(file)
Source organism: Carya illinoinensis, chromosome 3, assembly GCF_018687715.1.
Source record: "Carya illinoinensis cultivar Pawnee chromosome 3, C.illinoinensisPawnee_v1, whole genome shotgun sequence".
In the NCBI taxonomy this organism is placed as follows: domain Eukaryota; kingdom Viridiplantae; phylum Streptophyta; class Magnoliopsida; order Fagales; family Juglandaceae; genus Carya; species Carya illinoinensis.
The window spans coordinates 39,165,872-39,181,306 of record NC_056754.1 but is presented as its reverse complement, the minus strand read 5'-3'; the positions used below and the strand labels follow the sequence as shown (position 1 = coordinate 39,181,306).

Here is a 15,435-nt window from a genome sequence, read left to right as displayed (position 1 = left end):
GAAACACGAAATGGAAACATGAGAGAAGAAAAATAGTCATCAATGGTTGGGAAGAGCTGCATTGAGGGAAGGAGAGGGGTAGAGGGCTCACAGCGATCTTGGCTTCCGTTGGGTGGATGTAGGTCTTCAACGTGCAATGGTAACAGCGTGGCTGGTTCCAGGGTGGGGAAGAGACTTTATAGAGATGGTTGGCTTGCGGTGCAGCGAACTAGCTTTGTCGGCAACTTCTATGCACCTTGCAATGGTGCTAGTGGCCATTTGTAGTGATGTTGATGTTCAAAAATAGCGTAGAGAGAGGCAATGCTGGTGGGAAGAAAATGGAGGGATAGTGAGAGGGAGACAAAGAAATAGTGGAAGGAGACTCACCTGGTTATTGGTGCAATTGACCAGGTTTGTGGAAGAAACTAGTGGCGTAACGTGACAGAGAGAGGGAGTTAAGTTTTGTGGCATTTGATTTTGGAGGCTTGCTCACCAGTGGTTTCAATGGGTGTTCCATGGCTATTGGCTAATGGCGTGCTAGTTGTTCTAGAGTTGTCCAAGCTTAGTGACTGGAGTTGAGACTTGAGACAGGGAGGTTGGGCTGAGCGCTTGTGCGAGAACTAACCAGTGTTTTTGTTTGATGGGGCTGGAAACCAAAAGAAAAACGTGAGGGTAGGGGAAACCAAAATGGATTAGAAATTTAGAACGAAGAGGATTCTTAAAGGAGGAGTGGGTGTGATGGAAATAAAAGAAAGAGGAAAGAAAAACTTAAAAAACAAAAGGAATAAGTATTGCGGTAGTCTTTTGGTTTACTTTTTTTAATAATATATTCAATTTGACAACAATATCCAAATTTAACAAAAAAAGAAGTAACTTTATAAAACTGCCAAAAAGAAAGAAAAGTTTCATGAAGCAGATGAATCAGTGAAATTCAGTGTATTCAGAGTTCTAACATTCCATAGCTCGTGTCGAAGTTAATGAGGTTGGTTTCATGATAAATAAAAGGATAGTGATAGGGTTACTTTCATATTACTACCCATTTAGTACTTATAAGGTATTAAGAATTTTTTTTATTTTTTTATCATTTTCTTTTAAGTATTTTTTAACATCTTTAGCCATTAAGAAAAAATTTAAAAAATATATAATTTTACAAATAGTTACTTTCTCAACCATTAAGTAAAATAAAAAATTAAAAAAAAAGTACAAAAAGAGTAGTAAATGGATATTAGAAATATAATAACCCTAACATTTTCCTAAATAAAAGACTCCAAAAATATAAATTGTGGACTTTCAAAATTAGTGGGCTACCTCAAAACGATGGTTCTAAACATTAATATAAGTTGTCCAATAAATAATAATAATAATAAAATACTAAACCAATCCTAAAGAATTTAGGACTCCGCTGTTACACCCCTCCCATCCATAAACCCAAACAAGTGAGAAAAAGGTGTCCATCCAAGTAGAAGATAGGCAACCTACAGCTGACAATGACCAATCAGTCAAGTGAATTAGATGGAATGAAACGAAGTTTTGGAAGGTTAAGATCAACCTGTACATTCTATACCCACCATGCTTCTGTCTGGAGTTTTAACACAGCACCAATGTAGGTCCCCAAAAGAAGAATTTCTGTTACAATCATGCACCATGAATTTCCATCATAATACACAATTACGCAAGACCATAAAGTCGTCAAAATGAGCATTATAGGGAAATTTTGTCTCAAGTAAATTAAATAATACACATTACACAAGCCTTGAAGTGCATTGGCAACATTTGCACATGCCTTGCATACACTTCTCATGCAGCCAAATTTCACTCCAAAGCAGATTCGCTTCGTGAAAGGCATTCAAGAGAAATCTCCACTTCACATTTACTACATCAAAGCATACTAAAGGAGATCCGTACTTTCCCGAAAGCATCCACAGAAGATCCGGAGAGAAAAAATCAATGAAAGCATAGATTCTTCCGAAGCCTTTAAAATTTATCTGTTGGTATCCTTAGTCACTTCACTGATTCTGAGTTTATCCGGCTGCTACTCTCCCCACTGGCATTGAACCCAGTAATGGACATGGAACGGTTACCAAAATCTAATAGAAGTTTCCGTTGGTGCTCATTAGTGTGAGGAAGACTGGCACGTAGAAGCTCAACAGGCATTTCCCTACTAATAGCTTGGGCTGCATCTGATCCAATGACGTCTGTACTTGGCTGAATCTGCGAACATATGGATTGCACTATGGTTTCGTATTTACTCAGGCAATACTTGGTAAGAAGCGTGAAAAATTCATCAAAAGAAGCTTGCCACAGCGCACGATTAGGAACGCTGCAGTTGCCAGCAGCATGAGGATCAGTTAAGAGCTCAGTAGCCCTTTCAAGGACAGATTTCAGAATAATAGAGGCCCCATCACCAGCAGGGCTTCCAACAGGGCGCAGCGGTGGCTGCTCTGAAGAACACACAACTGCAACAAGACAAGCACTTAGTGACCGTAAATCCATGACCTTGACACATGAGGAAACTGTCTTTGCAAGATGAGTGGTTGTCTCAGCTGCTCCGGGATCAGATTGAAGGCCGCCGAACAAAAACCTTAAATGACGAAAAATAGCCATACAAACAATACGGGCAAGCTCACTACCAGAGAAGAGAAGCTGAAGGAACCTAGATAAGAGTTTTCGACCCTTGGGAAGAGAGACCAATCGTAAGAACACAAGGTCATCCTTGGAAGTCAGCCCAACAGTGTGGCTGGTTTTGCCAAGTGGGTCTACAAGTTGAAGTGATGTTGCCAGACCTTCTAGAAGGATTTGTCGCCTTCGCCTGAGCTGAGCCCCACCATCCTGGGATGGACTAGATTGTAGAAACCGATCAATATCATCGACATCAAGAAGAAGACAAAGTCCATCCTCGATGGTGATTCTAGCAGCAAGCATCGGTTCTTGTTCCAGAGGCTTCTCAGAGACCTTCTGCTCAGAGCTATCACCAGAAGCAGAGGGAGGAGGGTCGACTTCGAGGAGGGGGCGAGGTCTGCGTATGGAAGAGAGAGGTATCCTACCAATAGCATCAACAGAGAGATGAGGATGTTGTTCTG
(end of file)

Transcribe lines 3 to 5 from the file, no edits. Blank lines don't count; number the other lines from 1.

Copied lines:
In the NCBI taxonomy this organism is placed as follows: domain Eukaryota; kingdom Viridiplantae; phylum Streptophyta; class Magnoliopsida; order Fagales; family Juglandaceae; genus Carya; species Carya illinoinensis.
The window spans coordinates 39,165,872-39,181,306 of record NC_056754.1 but is presented as its reverse complement, the minus strand read 5'-3'; the positions used below and the strand labels follow the sequence as shown (position 1 = coordinate 39,181,306).

Here is a 15,435-nt window from a genome sequence, read left to right as displayed (position 1 = left end):